Lawrence is likely to be chosen as the site for a multimillion-dollar distribution center in early 2010, the leader of a local manufacturing company confirmed Tuesday.
Steve Brown, plant manager for Berry Plastics’ Lawrence operations, said his company has all but settled on Lawrence as the site for a new distribution and warehouse facility that is needed to serve the company’s growing drink cup business.
“Several developers are putting their proposals together as we speak,” Brown said. “We’re definitely past the need stage. We’re basically at the must-have stage.”
The project is expected to bring about 20 jobs to Lawrence from a warehouse in Topeka that Berry currently leases.
But Brown said the bigger impact is that the distribution center would give Berry more room to grow a new line of drink cup production at its Lawrence plant, which previously operated under the PackerWare name.
That drink cup line already has added 500 employees to Berry’s Lawrence plant since 2006, when city commissioners approved a 90 percent tax abatement to bring the new product line to Lawrence.
“That project has been extremely successful,” said Brown, who estimated Berry’s Lawrence work force now numbers about 950 employees. “It is ahead of its planned schedule by at least two years.”
The company had anticipated adding about 150 employees as part of the new product line, but demand has soared as the cups have tapped into the growing “green market” for products.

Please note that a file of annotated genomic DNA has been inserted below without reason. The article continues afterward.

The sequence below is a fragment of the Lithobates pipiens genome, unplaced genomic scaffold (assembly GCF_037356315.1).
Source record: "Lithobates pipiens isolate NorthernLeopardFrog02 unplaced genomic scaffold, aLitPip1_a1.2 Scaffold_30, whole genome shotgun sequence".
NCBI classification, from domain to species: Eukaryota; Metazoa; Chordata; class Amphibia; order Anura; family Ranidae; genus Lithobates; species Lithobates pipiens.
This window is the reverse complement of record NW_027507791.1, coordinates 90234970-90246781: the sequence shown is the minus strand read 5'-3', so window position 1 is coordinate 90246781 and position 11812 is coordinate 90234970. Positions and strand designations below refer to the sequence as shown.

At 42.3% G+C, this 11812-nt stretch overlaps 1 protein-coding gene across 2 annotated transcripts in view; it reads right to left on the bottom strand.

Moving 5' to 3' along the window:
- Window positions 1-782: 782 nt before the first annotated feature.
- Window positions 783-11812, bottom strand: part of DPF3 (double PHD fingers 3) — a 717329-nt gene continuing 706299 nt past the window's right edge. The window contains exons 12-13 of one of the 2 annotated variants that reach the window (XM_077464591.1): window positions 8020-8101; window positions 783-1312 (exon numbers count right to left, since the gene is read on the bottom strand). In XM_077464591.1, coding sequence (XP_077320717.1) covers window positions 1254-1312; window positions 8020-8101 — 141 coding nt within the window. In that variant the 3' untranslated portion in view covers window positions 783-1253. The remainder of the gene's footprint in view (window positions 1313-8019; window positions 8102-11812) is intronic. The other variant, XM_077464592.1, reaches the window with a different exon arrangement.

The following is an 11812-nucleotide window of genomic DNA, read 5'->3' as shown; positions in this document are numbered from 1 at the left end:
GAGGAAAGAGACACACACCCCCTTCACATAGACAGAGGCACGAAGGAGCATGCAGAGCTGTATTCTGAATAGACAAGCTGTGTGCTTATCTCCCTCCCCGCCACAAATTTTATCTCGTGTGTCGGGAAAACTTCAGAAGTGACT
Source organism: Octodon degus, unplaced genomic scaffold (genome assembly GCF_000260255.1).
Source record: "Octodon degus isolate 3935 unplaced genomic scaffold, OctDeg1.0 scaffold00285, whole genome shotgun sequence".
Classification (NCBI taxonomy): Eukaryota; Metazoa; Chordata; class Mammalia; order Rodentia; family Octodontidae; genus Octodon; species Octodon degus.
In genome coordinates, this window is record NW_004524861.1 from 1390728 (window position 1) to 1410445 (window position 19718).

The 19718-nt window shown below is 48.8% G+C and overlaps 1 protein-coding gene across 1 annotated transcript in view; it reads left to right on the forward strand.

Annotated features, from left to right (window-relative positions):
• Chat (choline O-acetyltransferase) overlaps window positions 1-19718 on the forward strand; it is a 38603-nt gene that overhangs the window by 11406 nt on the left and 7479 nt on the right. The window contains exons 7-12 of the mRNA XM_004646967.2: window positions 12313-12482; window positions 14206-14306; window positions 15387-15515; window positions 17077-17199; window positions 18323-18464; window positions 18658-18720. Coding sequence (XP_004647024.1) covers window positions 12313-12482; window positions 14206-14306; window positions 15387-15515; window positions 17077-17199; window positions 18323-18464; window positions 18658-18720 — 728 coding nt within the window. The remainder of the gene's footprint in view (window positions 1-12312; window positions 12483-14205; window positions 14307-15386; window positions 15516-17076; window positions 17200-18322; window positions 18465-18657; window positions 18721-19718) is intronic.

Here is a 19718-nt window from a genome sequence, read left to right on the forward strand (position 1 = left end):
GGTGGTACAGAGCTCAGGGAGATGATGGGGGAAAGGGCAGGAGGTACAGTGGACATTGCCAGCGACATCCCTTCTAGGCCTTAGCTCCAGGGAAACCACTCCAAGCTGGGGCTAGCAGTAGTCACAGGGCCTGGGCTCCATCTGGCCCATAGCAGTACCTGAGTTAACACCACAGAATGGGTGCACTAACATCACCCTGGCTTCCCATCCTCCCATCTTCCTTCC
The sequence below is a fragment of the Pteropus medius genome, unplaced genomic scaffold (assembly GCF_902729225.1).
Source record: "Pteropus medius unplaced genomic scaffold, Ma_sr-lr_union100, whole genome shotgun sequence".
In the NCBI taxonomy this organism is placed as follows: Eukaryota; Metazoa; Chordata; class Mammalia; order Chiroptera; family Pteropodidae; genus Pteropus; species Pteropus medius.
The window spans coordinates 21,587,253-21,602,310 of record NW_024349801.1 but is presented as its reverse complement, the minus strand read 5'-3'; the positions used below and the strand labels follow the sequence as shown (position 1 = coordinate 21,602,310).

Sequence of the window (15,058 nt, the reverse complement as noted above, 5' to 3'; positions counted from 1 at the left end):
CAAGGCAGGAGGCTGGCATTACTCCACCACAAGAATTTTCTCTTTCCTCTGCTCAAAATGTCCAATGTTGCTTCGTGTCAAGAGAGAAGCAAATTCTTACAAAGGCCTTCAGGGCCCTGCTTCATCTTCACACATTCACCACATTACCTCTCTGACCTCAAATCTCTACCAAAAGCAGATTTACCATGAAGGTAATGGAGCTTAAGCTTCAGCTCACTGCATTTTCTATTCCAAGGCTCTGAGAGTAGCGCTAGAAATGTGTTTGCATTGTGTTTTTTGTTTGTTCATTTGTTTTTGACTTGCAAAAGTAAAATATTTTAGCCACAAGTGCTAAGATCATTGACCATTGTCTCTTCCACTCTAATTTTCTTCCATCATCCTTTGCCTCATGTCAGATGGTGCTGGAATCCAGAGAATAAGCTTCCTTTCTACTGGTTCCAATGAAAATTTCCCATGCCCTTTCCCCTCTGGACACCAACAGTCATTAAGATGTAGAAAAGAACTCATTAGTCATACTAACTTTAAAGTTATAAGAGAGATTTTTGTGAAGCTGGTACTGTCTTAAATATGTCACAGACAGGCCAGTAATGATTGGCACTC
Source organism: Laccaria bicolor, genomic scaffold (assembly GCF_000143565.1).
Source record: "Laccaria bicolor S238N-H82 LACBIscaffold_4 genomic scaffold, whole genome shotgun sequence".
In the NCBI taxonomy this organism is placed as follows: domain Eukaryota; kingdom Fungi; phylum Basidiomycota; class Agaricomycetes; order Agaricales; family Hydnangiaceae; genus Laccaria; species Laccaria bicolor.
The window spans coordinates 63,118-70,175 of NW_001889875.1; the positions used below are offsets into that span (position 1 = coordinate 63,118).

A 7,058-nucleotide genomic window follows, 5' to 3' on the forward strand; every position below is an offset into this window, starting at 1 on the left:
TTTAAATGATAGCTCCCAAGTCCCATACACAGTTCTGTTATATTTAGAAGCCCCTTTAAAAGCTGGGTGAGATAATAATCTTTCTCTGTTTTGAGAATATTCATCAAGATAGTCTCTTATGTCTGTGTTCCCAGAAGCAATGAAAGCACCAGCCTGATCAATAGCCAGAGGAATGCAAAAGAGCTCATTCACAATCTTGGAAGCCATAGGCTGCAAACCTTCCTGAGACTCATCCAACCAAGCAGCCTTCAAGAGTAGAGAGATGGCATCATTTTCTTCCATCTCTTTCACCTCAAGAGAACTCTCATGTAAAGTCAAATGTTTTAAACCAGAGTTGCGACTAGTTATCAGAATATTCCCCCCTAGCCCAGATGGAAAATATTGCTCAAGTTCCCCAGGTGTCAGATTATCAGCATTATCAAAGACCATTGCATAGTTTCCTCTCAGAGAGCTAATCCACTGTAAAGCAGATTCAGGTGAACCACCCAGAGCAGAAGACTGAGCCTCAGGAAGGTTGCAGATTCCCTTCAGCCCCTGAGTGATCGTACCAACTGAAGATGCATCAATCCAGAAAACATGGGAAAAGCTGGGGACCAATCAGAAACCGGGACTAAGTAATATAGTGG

The drink cup line uses a new thermoforming process that allows cups to be produced with far less plastic resin, and at a weight that is about two-thirds less than a standard plastic cup. The cups have been popular with companies looking for products that can be promoted as being more environmentally sustainable, Brown said.
The company hopes to make a decision on a specific site by the end of March, Brown said. The company currently leases warehouse space along Haskell Avenue in the former E&E Display building. It also leases warehouse space in Topeka, and uses several semi-trailers scattered throughout Lawrence for storage needs.
Brown said the company wants to consolidate all its warehouse operations under one roof. The need to be close to the company’s manufacturing plant, 2330 Packer Road, has Berry leaders focusing on Lawrence sites.
“It really needs to be in Lawrence or in very close proximity to Lawrence,” Brown said.
Brown declined to go into detail about how large the facility may be, but said the project likely would involve constructing a new warehouse building because there are not any available Lawrence buildings that are large enough.
He also declined to give details about what locations in Lawrence the company is considering.
Beth Johnson, vice president of economic development for the Lawrence Chamber of Commerce, said her office has been working with Berry on the project.
“It would be a great project for the community,” Johnson said. “They have found a product that has been able to grow even in this economy. We definitely feel like we need to do whatever we can to be the ultimate location for the project.”
It wasn’t clear what type of incentives the company may be seeking as part of the development. The abatement city commissioners approved in 2006 included up to three phases of expansion and about $120 million in new investments. The warehouse project would be in addition to those.
Technically, the company has not started receiving the abatement. Roger Zalneraitis, the city’s economic development coordinator, said the company has waited to finalize the abatement until it completes all aspects of the expansion project. The abatement is good for 10 years.